Article The Truth Behind My Lai

AAR Galileo

Mi Captain
MI.Net Member
Mar 6, 2018
This year is the 50th anniversary of the Mi Lai massacre. I was always wondering why only one man was found guilty. The times made a series of article about Mi Lai.

On March 16, 1968, Capt. Ernest Medina led his infantry company in an assault on the village of Son My, along the central coast of South Vietnam, as part of a mission to find and destroy a battalion of the National Liberation Front, also known as the Vietcong. One of the hamlets within the village was called My Lai.

The Photographer Who Showed the World What Really Happened at My Lai

Only One Man Was Found Guilty for His Role in the My Lai Massacre. This Is What It Was Like to Cover His Trial
Wow! thats a shocking story and the images... well even more so.
I have no idea why this happened and would never judge any situation or action without the full story but it seems from the accounts in the links that this was a massacre that could have been avoided with better leadership

When I was in the army, we had a series of courses about the Geneva convention, unlawful orders and when we can disobey. They give us scenarios and we had to make a decision and sometimes it was very difficult to chose to follow or not the orders. I remember one scenario when as a servant of a M2 machine gun we were ordered to fire at sheeted trucks, a great dilema!
Yes orders are one thing but it seems that a lot of what happened here did so without any specific orders and according to the accounts its not the first time that they committed acts like this. Don't get me wrong, and as I said previously it is difficult to understand and in someways judge, I wasn't there so can only go off what I have just read.
This via Wikipedia

Warrant Officer (WO1) Hugh Thompson, Jr., a helicopter pilot from Company B (Aero-Scouts), 123rd Aviation Battalion, Americal Division, saw dead and wounded civilians as he was flying over the village of Sơn Mỹ providing close-air support for ground forces. The crew made several attempts to radio for help for the wounded. They landed their helicopter by a ditch, which they noted was full of bodies and in which there was movement. Thompson asked a sergeant he encountered there (David Mitchell of the 1st Platoon) if he could help get the people out of the ditch, and the sergeant replied that he would "help them out of their misery". Thompson, shocked and confused, then spoke with 2LT Calley, who claimed to be "just following orders". As the helicopter took off, Thompson saw Mitchell firing into the ditch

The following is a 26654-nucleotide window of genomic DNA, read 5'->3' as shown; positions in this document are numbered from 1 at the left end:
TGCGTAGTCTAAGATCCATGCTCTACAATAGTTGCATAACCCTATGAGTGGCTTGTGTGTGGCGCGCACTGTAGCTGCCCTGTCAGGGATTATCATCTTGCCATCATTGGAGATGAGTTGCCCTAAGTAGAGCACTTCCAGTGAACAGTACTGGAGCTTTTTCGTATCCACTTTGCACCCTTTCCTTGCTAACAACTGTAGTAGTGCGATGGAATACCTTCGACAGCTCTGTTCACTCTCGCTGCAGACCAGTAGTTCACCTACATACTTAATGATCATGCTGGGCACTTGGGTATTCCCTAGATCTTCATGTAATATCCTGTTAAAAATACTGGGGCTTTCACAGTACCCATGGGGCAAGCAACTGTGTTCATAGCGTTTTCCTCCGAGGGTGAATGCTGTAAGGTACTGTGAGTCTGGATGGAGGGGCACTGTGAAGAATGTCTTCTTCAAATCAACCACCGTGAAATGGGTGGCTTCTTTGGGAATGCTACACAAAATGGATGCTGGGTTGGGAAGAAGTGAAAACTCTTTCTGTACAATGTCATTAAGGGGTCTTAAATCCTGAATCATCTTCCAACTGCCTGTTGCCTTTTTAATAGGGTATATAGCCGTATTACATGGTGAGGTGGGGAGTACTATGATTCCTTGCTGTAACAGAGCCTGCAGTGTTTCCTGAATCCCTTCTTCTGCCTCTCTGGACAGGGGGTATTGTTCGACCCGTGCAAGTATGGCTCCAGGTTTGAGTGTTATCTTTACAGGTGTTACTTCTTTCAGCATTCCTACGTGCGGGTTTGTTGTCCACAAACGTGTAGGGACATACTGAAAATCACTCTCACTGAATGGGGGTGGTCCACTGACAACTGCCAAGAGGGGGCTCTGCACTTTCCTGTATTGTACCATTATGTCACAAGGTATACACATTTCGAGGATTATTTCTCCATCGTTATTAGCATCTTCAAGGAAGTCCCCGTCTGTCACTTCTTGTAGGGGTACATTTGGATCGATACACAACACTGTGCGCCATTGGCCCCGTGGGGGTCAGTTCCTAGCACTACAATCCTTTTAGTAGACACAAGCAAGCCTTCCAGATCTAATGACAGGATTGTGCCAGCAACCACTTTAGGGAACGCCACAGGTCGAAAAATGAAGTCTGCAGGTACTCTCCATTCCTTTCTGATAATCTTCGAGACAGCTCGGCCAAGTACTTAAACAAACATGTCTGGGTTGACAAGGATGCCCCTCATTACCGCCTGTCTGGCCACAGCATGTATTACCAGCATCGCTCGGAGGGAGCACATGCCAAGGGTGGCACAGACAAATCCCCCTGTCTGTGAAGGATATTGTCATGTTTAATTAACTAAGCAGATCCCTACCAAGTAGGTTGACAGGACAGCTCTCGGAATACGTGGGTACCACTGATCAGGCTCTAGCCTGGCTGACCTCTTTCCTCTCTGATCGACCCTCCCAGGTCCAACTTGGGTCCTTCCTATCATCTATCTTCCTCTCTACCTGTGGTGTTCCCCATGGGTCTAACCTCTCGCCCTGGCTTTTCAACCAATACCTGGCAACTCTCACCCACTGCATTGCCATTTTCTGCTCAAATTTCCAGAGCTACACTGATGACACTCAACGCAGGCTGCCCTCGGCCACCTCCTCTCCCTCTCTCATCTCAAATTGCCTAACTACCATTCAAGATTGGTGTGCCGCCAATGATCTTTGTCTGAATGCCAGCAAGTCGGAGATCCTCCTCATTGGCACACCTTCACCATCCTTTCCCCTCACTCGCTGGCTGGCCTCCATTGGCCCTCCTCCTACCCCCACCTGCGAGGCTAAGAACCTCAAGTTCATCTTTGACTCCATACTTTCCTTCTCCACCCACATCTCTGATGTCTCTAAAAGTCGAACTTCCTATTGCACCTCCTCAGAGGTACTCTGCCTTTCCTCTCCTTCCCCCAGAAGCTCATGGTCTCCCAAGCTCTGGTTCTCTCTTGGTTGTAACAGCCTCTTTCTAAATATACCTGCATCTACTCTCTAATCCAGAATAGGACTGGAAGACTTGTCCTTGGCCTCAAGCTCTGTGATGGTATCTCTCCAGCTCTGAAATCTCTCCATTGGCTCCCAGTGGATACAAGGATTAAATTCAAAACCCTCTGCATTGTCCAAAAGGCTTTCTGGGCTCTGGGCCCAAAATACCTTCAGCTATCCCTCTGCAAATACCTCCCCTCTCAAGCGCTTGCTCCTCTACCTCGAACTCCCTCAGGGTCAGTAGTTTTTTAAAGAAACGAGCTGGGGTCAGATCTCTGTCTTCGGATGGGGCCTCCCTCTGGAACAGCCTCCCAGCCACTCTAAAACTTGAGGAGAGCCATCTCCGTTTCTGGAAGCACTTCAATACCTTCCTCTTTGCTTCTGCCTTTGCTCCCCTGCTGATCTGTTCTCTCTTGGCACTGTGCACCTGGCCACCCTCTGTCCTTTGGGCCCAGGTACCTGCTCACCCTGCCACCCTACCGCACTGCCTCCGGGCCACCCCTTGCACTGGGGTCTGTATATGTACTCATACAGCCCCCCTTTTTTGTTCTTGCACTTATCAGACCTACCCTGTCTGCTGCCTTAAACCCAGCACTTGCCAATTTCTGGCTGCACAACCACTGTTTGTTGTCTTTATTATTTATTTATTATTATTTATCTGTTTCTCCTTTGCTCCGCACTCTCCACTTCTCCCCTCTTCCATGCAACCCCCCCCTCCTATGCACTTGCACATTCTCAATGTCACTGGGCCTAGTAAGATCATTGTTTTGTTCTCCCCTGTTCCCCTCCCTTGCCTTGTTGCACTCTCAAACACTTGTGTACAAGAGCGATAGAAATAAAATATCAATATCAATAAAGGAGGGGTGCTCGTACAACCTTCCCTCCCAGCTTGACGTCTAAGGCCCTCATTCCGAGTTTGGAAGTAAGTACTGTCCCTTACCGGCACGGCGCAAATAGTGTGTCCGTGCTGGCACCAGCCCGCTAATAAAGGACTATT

This part of the Times story is not true. "While they did not receive any enemy fire, the constant stream of machine gun and rocket fire that helicopter gunships sprayed at the nearest huts gave them the impression that they were under attack. Lieutenant Calley and Lieutenant Brooks led their men into the village after a second wave of helicopters brought the rest of the company." My company put those people in that morning and our gunships never fired, there was nothing to shoot at. Haeberle's photo of the two helicopters was taken as the second lift landed. The first aircraft was from our second platoon, the Dolphin nose art is clear, the crew chief was Sam Davis, a good friend of mine, he can just be seen sitting behind his machine gun. The second aircraft was a Rattler from the 71st AHC. By the time of the second lift, the gunships had gone home. Brig. Gen. George Young (Americal Division's Deputy Commander) flew out to LZ Dottie the evening of the My Lai Massacre to investigate Thompson's story. However, instead of turning these charges over to an investigating body, or visiting the site himself, Young asked Col. Henderson to report on the allegations. Henderson had taken over command of the 11th Brigade only the day before. The initial report he presented to Koster was either a cover up or pure stupidity. We were blamed for the deaths and it cost my platoon leader his job. The commander of the task force, Col Barker was killed in June when his C & C aircraft collided with an O-2. The net result of this was that any future allegations were treated with the utmost seriousness. A few weeks later one of our gunships fired on a village in the 2cnd ARVN Div AO but hit no one. The aircraft commander was gone by supper time. I was a gunship crew chief and have the hand drawn map of the assault. The Peers commission report is an excellent source.
One other point I'd like to make is that this was not an everyday event, it was a poorly led unit that was lax in discipline. Contrast that with the thousands of bodies in shallow graves with their hands tied behind their backs with commo wire found at Hue during TET, the result of a state sanctioned standard operating procedure that was repeated time after time. To try to establish a moral equivalency is dishonest.

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